This seemed to work okay, but once the boss found out that I dismantled the saw at least half an hour before my section’s closing time, he pointed out during a staff meeting:

Boss: “We always do what the customers want; keep the saw open until closing time.”

Me: “Okay, but you know it takes quite a while to clean, right? Waiting until the section is closed means I’ll have to stay longer.”

Sure enough, waiting until closing time before dismantling the saw meant I’d finish my shift about half an hour later than normal. There was nothing that could be done about that; it takes that long to clean. I tried being efficient, clearing the shelves and cleaning everything else, but even if the saw was the only thing left to do as the section closed, I couldn’t change the laws of physics. Then, this happened in a later staff meeting.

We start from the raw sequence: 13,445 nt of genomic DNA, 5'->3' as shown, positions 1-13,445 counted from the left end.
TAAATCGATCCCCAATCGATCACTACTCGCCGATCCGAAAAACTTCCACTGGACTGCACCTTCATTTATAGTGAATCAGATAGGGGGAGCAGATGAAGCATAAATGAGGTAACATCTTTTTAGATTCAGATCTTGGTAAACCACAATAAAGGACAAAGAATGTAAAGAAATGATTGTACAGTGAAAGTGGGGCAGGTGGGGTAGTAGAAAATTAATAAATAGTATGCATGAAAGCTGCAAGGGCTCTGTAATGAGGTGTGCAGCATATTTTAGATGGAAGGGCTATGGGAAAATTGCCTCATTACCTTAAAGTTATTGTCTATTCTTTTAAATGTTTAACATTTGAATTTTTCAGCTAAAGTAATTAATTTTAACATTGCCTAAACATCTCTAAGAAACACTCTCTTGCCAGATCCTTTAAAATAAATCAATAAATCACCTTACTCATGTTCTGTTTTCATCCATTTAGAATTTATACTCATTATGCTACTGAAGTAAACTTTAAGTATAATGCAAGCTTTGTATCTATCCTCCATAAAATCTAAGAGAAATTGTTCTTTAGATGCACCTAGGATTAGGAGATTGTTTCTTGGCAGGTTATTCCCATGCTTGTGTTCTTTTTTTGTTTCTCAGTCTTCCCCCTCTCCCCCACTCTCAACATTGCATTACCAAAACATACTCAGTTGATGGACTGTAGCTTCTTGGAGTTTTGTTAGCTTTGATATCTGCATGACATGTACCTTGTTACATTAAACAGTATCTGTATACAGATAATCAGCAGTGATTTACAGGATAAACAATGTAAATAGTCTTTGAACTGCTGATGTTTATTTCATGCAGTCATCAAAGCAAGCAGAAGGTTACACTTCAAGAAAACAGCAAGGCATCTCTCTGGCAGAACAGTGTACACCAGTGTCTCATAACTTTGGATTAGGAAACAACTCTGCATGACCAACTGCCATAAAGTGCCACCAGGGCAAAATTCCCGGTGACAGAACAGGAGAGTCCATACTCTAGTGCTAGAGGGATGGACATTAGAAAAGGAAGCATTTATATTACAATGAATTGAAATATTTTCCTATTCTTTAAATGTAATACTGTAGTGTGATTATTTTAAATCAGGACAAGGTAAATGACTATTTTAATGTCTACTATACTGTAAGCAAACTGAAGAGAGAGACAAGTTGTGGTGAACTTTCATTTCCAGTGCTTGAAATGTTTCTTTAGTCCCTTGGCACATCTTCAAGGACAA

Boss: “The fresh goods section has been clocking out pretty late the last couple of months. Try to get things done quicker.”

Me: *Sigh*

In the end, I went back to doing things my way. It turned out that not reassembling the clean saw until after closing was the key, as customers would see for themselves that it was not in operation. That kept most of them from asking.

It’s Breast To Think Before You Speak

, , , , , , , | Working | May 19, 2022

October is Breast Cancer Awareness month. Years ago, when I was working at a deli/bakery, a regular customer came in. We were chatting a bit while I took her order and she commented on the pink ribbon I was wearing, asking me what it was for.

Me: “Oh! It’s for Breast Awareness month.”

She kind of looked at me funny, and then I realized what I had said.

I was mortified.

Me: “Breast CANCER Awareness!”

She started laughing! (Thank goodness!) I, too, laughed.

Me: “So… are you aware of your breast?”

That really got her giggling! I was so glad she was such a good sport about it.